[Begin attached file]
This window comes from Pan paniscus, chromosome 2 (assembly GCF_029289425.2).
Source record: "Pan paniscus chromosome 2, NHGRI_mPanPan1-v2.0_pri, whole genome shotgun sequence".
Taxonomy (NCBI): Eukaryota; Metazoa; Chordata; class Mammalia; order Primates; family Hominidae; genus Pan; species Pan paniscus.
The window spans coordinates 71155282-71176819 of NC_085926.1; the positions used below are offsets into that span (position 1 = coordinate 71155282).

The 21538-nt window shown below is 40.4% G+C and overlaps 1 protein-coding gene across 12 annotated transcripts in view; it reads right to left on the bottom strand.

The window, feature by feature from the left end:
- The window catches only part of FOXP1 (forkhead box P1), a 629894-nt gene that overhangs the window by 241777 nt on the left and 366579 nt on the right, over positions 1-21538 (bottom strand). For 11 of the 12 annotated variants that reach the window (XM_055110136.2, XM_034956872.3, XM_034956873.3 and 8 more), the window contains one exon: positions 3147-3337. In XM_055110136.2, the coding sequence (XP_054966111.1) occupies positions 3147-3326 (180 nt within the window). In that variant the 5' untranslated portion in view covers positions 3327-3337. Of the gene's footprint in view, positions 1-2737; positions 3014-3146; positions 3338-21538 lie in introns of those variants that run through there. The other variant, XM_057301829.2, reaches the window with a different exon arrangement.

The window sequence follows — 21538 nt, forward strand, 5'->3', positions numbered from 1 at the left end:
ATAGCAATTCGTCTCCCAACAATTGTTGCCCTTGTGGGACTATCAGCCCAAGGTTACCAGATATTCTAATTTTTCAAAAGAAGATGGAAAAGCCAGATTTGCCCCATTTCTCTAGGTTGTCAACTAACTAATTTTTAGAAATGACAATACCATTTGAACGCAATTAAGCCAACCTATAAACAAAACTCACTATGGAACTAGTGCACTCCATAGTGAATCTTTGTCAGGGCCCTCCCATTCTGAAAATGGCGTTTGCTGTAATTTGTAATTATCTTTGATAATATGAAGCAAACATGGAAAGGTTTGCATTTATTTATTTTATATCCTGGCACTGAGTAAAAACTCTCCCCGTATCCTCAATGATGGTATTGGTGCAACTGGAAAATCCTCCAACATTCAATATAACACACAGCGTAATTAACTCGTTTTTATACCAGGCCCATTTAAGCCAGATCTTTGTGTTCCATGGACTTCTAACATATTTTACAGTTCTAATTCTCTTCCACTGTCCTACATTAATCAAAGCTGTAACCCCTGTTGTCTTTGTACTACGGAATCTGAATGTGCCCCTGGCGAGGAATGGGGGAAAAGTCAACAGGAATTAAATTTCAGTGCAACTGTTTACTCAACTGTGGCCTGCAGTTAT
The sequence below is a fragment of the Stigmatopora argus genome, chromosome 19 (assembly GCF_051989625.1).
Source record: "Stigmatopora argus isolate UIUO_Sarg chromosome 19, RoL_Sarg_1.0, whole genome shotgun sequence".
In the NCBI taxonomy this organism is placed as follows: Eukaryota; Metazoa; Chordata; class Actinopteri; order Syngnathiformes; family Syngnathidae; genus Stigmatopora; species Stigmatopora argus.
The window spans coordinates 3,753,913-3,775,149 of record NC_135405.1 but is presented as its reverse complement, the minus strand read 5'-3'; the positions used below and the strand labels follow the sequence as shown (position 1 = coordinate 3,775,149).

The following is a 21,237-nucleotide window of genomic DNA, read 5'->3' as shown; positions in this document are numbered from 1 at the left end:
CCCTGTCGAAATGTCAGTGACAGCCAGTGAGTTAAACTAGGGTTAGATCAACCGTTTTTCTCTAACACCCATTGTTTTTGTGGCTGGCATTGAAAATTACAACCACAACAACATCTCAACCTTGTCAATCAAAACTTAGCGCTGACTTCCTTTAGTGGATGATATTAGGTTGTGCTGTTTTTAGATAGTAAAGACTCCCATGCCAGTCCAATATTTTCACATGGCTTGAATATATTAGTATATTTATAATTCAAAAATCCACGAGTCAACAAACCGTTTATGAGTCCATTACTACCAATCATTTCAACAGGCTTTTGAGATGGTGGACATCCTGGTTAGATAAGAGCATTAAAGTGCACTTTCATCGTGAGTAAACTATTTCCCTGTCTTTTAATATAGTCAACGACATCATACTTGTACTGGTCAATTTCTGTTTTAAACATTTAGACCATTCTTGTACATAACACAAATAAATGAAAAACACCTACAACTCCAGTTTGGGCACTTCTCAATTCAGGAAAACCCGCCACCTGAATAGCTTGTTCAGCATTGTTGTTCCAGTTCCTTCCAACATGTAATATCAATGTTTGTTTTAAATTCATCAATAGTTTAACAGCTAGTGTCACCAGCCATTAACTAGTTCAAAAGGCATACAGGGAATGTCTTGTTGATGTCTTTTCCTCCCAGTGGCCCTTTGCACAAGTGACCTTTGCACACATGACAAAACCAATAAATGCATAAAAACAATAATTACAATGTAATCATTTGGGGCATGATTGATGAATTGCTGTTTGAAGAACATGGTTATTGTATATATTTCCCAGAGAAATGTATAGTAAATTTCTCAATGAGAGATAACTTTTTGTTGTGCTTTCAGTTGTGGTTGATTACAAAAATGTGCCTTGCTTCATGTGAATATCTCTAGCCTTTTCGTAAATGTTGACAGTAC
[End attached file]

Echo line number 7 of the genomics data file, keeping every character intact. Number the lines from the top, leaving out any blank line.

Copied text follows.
- The window catches only part of FOXP1 (forkhead box P1), a 629894-nt gene that overhangs the window by 241777 nt on the left and 366579 nt on the right, over positions 1-21538 (bottom strand). For 11 of the 12 annotated variants that reach the window (XM_055110136.2, XM_034956872.3, XM_034956873.3 and 8 more), the window contains one exon: positions 3147-3337. In XM_055110136.2, the coding sequence (XP_054966111.1) occupies positions 3147-3326 (180 nt within the window). In that variant the 5' untranslated portion in view covers positions 3327-3337. Of the gene's footprint in view, positions 1-2737; positions 3014-3146; positions 3338-21538 lie in introns of those variants that run through there. The other variant, XM_057301829.2, reaches the window with a different exon arrangement.